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3 ways a Calvin Action Project prepares you for a career

The best way for you to learn about the inner workings of a business is to get on the inside. Your Calvin Action Project (CAP) gives you the chance to do that as a student.


Photo credit: David Chandler

  •   Author: Michal Rubingh
  •   Published: September 30, 2019
  •   Author: Michal Rubingh
  •   Published: September 30, 2019

Apply your skills

Businesses need fresh, creative minds to grow, solve problems, and run more efficiently. That’s where Calvin students come in. Calvin Action Projects (CAPs) are designed to serve local companies through teams of Calvin business students.

“Students serve on teams as consultants for client companies,” explained Bob Eames, director of the Calvin Center for Innovation in Business. Eames is a former professor who was instrumental in the creation of CAPs.

CAPs require students to apply what they've learned in their business classes and internships in real-world business situations. Abby Brinks, now a pricing analyst at Gordon Food Service, worked on a CAP team that partnered with Fifth Third Bank.

“At the time, I was interning as a data analyst at a company called Adtegrity,” Abby recounted. “I applied the skills I learned from my internship to my CAP.” Other team members used their marketing and finance skills on the project.

Become a partner

The CAP experience is powerful—and sometimes challenging. It requires solving complex problems that often have more than one right answer. Most students go into projects with little or no industry or company knowledge.

“The students are assigned a problem. They analyze a company’s confidential data and do additional market and industry research. Then they make recommendations back to the company,” shared Eames.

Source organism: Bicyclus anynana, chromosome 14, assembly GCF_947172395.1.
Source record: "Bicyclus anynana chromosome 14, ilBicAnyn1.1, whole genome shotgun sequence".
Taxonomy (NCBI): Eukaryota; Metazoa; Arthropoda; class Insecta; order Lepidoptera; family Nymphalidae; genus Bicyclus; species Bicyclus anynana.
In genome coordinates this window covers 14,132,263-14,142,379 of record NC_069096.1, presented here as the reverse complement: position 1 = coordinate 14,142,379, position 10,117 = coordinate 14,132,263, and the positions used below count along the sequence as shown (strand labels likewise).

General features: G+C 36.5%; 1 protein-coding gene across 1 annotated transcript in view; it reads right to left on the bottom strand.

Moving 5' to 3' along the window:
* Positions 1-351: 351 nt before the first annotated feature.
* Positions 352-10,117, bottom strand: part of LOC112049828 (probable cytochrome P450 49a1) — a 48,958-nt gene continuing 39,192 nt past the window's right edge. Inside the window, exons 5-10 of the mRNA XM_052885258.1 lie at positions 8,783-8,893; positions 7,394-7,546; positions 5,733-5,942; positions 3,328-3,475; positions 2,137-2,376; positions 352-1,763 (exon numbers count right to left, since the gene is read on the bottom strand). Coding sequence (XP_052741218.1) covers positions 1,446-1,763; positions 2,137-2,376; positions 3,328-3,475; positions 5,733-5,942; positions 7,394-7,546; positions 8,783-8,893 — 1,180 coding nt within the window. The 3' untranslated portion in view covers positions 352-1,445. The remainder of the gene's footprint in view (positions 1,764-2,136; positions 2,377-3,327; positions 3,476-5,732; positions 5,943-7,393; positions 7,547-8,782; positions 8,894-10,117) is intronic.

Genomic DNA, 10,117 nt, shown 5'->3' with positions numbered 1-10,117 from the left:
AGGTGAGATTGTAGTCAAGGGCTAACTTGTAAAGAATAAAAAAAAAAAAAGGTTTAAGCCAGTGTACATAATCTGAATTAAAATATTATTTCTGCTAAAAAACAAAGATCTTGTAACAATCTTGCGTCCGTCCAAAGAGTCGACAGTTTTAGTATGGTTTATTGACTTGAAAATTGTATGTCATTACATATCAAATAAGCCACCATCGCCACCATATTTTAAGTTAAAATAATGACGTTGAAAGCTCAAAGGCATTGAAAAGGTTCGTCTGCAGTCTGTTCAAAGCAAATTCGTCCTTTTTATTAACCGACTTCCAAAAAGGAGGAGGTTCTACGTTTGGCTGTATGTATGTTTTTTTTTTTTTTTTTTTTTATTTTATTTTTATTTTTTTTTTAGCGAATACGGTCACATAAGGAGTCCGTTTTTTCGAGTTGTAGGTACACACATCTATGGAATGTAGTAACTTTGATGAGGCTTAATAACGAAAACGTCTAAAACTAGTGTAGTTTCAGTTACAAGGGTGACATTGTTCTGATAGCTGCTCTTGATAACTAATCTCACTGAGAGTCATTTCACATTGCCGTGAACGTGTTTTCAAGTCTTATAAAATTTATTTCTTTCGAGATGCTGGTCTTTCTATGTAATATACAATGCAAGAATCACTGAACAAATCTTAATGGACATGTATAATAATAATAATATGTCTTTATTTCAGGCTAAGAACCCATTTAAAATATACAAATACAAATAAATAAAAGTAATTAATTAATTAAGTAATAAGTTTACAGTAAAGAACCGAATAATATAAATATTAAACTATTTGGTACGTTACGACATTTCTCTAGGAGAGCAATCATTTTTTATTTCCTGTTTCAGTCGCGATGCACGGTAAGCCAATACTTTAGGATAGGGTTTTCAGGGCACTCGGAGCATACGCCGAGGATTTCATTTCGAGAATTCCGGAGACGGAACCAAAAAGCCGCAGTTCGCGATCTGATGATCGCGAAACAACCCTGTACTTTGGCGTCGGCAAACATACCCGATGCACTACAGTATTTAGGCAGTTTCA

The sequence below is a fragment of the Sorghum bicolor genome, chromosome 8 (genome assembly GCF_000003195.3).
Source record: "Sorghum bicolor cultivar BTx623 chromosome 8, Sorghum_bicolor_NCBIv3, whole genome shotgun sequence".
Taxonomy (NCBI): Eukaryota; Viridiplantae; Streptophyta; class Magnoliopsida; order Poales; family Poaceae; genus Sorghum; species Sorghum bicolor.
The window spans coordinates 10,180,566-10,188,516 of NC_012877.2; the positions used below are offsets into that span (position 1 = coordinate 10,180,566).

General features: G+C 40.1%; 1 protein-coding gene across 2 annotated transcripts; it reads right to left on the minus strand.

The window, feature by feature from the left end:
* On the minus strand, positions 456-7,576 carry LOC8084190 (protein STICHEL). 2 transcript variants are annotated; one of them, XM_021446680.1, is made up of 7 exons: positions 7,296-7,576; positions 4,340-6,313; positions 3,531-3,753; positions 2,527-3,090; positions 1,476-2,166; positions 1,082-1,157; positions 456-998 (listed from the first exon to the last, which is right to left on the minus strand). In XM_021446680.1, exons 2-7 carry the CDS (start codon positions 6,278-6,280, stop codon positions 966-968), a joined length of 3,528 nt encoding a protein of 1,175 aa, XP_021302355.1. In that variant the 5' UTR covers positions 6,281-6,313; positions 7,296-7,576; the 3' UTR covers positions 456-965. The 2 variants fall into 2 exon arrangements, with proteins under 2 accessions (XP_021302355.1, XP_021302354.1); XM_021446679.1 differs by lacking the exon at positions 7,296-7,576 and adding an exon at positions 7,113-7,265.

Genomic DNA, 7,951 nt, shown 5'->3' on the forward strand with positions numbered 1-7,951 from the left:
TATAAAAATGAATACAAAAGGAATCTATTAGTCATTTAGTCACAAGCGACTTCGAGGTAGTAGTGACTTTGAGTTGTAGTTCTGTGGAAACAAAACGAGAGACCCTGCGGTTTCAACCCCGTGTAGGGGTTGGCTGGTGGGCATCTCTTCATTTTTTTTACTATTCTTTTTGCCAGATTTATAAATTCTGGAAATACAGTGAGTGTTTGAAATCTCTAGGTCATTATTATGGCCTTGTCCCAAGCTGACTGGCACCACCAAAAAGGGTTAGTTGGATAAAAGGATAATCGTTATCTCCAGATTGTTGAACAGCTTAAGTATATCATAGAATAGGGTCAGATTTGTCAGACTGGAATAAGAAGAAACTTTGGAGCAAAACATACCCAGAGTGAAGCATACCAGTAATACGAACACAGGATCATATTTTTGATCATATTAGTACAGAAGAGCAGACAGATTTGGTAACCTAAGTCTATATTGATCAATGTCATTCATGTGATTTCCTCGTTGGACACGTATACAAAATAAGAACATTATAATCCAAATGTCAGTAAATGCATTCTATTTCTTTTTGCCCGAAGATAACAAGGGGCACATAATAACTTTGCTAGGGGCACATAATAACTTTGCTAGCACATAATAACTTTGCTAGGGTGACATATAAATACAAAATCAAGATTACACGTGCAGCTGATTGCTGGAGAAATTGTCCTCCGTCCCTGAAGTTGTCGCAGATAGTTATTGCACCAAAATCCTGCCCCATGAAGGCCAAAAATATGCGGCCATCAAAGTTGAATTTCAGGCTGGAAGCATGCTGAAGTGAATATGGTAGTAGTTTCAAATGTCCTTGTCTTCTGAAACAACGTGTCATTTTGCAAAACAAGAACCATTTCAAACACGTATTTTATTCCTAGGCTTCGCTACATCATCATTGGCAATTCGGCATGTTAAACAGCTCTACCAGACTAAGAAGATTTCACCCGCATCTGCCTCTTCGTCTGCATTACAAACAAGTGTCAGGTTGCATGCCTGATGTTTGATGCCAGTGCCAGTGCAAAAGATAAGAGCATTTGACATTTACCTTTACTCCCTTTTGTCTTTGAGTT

Abby experienced some of the challenges of working with an established company during her CAP.

“We ran into an issue where the  company wasn’t giving us the raw data we needed to make solid recommendations. They were giving us averaged-out data,” explained Abby. Her team had to confront the company to be able to continue their work. “Once you work your way into the business world, you have to be your own advocate. Sometimes you have to push back if you’re not getting the information you need.”

When you work with a business the way CAP students do, you shift from being a student to a trusted partner.

“There’s a role change that happens,” Abby reflected. “You’re not just learning from somebody, you’re providing them with something. One successful CAP can wind up saving a company  thousands of dollars.”

Get connected

This kind of consulting work isn’t typical of undergraduate students. The employers in Calvin’s partner companies notice that.

Eames pointed out that “the companies often hire our students as interns and employees because they’re impressed with the students and what they can do.”

  •   Author: Michal Rubingh
  •   Published: September 30, 2019

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